Yet, such dramatic changes have also encouraged these countries to take note, becoming more proactive to lessen the impact by introducing a diverse range of schemes and initiatives. While such action is a positive step, Al Huneidi says that everyone should aim to get involved without waiting for the various authorities to take action. “Individuals are more powerful than governments,” he argues. “They can boycott and refuse any product that is harmful to their nature, ask for reform, and use their voice to change the direction of development and stop further careless behaviour.”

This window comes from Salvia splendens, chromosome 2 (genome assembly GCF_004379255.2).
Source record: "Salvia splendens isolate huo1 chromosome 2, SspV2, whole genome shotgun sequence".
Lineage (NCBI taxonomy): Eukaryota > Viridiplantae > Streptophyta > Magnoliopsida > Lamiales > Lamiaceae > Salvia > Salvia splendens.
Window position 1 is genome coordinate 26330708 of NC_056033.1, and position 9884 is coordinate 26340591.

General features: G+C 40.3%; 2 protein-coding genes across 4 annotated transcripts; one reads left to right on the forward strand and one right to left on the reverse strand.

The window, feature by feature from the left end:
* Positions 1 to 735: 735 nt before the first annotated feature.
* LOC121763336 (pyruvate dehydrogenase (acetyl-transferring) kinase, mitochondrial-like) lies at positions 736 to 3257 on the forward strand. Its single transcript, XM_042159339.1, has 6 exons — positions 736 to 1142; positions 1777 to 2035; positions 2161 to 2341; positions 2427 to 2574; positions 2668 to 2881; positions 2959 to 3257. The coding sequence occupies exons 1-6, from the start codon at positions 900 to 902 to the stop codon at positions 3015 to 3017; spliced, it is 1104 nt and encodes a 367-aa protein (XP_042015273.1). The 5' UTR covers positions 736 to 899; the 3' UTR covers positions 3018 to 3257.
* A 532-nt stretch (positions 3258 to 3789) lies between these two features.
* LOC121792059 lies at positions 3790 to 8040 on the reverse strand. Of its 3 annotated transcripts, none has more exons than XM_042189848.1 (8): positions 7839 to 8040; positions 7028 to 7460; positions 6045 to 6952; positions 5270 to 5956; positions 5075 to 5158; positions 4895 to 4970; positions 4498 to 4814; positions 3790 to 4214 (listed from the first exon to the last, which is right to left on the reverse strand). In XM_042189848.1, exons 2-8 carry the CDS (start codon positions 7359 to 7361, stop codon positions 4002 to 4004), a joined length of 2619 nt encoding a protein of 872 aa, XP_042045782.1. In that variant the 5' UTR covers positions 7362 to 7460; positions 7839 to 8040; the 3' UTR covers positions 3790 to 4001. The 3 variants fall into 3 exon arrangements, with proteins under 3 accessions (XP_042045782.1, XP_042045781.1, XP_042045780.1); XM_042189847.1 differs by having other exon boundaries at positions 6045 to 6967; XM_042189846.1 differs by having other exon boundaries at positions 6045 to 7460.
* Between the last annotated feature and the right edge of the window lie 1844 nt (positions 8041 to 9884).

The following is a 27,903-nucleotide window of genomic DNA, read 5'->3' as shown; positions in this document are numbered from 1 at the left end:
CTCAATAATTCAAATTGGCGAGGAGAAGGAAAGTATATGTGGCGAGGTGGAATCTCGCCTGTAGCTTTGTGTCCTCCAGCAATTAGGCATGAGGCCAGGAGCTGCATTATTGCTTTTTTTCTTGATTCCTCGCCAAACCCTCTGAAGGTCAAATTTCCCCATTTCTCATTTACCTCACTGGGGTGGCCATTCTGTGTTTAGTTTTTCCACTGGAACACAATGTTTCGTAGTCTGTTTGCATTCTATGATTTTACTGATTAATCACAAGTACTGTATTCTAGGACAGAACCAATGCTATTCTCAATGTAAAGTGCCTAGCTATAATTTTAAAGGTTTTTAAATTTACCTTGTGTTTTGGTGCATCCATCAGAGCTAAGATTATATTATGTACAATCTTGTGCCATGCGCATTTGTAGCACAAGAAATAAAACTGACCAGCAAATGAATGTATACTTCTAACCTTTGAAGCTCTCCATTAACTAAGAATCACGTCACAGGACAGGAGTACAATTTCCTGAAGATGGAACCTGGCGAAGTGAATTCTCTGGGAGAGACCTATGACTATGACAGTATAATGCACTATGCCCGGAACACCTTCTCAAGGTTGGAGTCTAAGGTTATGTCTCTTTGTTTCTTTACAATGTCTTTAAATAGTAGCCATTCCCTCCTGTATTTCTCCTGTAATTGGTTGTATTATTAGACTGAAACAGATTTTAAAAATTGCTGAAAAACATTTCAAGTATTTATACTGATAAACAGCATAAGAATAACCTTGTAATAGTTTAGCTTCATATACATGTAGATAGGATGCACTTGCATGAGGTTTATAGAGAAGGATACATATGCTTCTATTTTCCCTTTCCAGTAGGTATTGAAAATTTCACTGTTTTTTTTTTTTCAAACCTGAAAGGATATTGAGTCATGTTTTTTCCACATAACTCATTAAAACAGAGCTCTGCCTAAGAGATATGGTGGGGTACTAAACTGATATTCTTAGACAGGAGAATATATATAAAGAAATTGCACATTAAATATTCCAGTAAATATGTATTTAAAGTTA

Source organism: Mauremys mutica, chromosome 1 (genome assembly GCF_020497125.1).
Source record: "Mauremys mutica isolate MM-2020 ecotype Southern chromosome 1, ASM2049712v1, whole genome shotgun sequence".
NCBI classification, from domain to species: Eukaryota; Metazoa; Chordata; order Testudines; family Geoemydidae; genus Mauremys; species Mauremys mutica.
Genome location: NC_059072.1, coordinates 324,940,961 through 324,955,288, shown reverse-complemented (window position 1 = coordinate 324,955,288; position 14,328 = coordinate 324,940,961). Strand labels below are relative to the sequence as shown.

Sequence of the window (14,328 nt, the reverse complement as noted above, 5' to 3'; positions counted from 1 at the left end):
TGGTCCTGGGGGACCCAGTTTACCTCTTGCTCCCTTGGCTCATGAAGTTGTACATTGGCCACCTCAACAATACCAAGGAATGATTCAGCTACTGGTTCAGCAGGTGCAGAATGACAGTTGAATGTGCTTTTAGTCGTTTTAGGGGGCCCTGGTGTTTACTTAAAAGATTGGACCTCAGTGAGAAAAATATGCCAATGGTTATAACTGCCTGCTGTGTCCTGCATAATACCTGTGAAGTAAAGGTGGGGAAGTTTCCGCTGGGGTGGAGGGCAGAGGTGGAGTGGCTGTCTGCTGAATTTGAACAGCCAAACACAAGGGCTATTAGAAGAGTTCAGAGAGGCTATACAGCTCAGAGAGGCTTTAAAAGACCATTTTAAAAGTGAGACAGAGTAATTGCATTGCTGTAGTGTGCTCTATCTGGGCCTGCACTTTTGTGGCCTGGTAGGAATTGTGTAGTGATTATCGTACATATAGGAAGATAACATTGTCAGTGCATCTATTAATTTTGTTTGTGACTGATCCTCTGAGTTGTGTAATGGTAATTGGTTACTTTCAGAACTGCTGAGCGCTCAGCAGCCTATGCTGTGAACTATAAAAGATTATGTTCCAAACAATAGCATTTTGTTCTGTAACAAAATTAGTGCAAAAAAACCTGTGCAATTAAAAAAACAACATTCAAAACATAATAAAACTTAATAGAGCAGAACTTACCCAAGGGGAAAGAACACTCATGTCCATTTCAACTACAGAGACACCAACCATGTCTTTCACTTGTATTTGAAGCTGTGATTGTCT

Organising the K2O Expedition was Al Huneidi’s own way of making a difference. “Involving all of the Gulf countries reflects the united effort that is needed to solve and plan our environmental future,” he says. “Marine life knows no borders, and we must be very active in terms of protecting our nature and ecosystems. When you consider that we already have a hostile environment here in terms of the extreme heat and dry desert, that puts even more emphasis on our most precious resource.” News of his achievement has already resulted in others taking more interest in local environment issues. “I’ve been receiving more calls from people wanting to do something to help,” Al Huneidi admits. “As a result, we’re looking forward to a bigger involvement from the public and hope to gain corporate support for some programmes that will help reduce our ecological footprint and promote sustainable growth.”